Country water actions are stories that showcase water reforms undertaken by individuals,communities, organizations, and governments in Asia-Pacific countries and elsewhere.
Country Water ActionsPakistan: Farmers Manage and Police Irrigation Systems
Water theft in irrigation systems has been a chronicproblem in Pakistan. Successive governments have spentdecades attempting to solve the problem. Newly-formedfarmers’ organizations, with prompting from thegovernment, have come up with an effective solution:managing, policing, and owning their irrigation systems.
FORMING FARMERS’ ORGANIZATIONS
The rampant watertheft in Pakistan isslowly being erased asPakistan’s farmersband together andform Farmers’ Organizations (FOs)that effectivelyprevent the illegal useof communities’ waterresources.A policy shift to quash water crimes has also spurred thegovernment to establish the Punjab Irrigation andDevelopment Authority (PIDA) and Area Water Boards(AWBs), which function as regulatory bodies and promotethe communities’ ownership of irrigation systems. “The idea was to involve the people to tackle theseproblems, and it is working,” said Sajjad Siddiqui, whoheads the communications department at PIDA.A year after FOs and AWBs were established, a performanceevaluation of 85 farmer groups at Lower Chenab Canal(East) Circle in Faisalabad reports that most of the FOs havesucceeded in bringing the incidence of water theft tozero. Nobody steals irrigation water anymore.Furthermore, FOs and AWBs have become instrumental ingenerating revenues for water services. The averagerecovery of water tariffs has also grown to about 75%, asignificant increase compared to 52% when the governmentoperated the system.
CURBING WATER THEFT
Before, the public irrigation system in Pakistan was corrupt.Big-time farmers used more water than what they paid for.The poor did not get adequate water and, as a result,refused to pay for the service.Siddiqui noted that the problem intensified when somefarmers pulled down canal banks to let water flow into theirfields. Others, reported to be in collusion with irrigationdepartment officials, drained fields using pipes. Althoughtheft is punishable under the law, flouting the rules hadalmost become normal—people even took pride in stealingwater and cheating on tariffs. Siddiqui adds, “Practically noone owned the systems but everyone was using them.” When PIDA was formed in 1997 to promote participatoryirrigation management in Punjab province, it transferredirrigation management responsibilities to autonomous bodiesat three tiers—to the Provincial Irrigation and DrainageAuthority, to AWBs and to FOs.The management transfer was funded under the US$450million National Drainage Program, while the irrigationmanagement program is being funded entirely by theprovincial government.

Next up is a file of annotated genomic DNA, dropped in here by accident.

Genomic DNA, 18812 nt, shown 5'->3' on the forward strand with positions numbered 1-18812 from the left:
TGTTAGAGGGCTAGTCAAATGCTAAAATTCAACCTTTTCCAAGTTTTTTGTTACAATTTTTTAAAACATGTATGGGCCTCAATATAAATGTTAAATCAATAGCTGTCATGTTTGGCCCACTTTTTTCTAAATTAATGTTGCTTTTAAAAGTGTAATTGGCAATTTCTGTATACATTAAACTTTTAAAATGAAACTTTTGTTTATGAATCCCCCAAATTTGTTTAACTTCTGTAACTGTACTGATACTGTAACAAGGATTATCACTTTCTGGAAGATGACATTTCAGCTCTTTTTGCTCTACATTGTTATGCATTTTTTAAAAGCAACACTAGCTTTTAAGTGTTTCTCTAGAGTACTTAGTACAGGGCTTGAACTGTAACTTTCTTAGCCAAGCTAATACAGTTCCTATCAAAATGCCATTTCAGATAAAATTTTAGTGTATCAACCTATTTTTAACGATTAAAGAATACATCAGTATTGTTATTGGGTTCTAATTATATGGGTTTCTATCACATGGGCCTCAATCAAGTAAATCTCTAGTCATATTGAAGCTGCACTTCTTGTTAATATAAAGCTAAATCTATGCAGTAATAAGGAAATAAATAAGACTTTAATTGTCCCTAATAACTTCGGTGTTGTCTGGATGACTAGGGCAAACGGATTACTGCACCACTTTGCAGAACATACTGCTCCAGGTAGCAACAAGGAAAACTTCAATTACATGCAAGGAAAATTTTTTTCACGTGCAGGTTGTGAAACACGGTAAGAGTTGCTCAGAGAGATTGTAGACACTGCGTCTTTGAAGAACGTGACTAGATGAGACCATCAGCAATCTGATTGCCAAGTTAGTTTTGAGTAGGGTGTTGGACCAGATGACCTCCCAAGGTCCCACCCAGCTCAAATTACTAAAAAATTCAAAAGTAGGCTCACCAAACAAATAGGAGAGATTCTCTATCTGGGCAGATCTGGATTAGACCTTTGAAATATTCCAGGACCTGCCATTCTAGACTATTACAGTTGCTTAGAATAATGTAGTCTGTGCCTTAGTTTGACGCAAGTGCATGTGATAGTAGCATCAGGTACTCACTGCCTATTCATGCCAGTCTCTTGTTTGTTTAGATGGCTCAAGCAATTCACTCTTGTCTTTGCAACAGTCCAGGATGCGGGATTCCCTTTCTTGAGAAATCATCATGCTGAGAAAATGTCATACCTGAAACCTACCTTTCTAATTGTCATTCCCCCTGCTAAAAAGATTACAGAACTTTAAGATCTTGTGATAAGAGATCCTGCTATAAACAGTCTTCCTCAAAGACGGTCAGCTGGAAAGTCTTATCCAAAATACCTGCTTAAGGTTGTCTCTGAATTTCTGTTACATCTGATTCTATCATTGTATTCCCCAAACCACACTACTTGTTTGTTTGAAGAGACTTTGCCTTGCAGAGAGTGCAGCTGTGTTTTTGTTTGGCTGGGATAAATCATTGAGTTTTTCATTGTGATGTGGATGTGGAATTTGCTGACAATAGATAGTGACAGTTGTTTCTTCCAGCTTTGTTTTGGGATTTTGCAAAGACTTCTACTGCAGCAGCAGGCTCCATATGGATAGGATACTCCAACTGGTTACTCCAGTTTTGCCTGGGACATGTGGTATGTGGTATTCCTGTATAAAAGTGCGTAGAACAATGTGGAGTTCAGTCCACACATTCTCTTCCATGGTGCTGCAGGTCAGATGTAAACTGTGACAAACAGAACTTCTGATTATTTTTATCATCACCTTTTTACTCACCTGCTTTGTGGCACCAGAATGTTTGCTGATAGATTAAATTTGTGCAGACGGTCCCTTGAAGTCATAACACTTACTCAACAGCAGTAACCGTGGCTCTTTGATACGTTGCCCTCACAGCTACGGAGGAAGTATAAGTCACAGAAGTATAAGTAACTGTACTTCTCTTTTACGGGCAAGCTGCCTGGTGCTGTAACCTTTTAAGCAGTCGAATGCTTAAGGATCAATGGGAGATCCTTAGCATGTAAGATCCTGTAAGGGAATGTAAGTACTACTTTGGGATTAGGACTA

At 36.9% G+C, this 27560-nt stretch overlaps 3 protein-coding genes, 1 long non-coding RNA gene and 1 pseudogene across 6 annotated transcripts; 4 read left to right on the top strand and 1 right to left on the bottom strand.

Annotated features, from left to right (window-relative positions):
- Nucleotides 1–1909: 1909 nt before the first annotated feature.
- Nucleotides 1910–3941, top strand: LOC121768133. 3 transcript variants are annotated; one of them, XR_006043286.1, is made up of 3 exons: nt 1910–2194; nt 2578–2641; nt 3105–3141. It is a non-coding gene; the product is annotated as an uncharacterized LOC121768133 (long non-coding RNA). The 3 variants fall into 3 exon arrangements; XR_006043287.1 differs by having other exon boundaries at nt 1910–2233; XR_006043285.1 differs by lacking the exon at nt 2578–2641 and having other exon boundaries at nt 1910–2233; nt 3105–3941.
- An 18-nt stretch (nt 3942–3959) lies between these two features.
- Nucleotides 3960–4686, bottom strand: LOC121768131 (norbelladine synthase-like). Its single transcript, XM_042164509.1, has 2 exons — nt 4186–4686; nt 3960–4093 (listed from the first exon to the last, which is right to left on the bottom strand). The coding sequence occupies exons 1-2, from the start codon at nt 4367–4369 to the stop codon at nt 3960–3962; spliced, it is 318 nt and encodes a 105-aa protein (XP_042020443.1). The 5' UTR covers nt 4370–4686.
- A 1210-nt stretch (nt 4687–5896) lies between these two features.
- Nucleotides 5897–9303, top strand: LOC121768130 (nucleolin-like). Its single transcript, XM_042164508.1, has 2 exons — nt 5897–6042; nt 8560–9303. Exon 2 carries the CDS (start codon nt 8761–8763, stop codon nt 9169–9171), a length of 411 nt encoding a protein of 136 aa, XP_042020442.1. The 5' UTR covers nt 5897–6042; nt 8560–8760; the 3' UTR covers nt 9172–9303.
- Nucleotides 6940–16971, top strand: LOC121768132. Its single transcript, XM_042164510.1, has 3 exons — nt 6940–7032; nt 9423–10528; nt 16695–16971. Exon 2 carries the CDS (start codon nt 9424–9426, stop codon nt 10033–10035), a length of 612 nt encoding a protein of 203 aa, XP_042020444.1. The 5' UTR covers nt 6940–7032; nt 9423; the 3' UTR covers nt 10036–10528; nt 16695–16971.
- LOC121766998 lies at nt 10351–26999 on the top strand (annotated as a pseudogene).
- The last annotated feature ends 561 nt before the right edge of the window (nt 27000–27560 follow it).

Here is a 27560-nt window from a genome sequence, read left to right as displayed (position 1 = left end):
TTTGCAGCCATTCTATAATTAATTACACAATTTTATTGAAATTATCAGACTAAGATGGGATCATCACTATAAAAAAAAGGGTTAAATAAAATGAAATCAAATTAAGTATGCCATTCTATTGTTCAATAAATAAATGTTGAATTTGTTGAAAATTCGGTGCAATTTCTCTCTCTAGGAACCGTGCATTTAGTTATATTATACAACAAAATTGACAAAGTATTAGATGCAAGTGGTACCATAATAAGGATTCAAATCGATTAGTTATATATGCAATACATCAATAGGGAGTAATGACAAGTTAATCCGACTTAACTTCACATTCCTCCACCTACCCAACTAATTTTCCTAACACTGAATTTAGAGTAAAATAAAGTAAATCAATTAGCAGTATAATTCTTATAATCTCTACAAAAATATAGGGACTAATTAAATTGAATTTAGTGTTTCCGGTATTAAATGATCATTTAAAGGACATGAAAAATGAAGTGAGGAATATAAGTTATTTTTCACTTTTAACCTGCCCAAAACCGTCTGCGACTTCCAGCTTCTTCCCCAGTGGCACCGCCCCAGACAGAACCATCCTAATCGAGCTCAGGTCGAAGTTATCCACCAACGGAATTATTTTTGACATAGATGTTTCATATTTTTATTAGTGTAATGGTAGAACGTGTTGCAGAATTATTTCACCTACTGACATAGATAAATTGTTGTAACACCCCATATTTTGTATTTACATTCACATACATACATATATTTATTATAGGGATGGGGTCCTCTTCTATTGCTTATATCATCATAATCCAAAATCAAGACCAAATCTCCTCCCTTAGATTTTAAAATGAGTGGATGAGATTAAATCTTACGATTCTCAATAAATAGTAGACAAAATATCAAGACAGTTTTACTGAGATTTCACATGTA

PATROLLING IRRIGATION SYSTEMS
New institutions, suchas the PIDA and theAWBs, are thegovernment’s responseto the deterioration inirrigationmanagement, includingpoor maintenance. FOswere then placed incharge of policingfield-level distribution,controlling theft, resolving disputes, and collecting watertariffs. In return, they get to use 40% of the water tariffs tomeet operation and maintenance costs.People who take more than their share or steal are firstissued warnings and those that continue to do so after beingwarned are charged fines as high as 20 times the price of the stolen water. “If any one steals water, he deprives another farmer of hisrights and, believe me, no one is ready to let go of a singledrop of water from his share,” says Sagheer Ahmed,president of a farmer organization.Each farmer group has nine members elected by waterusers and must include three members from the mostdisadvantaged sections of the community. “Every FO isgiven water strictly in accordance with the collectiverequirement of areas under its jurisdiction,” Ahmed adds.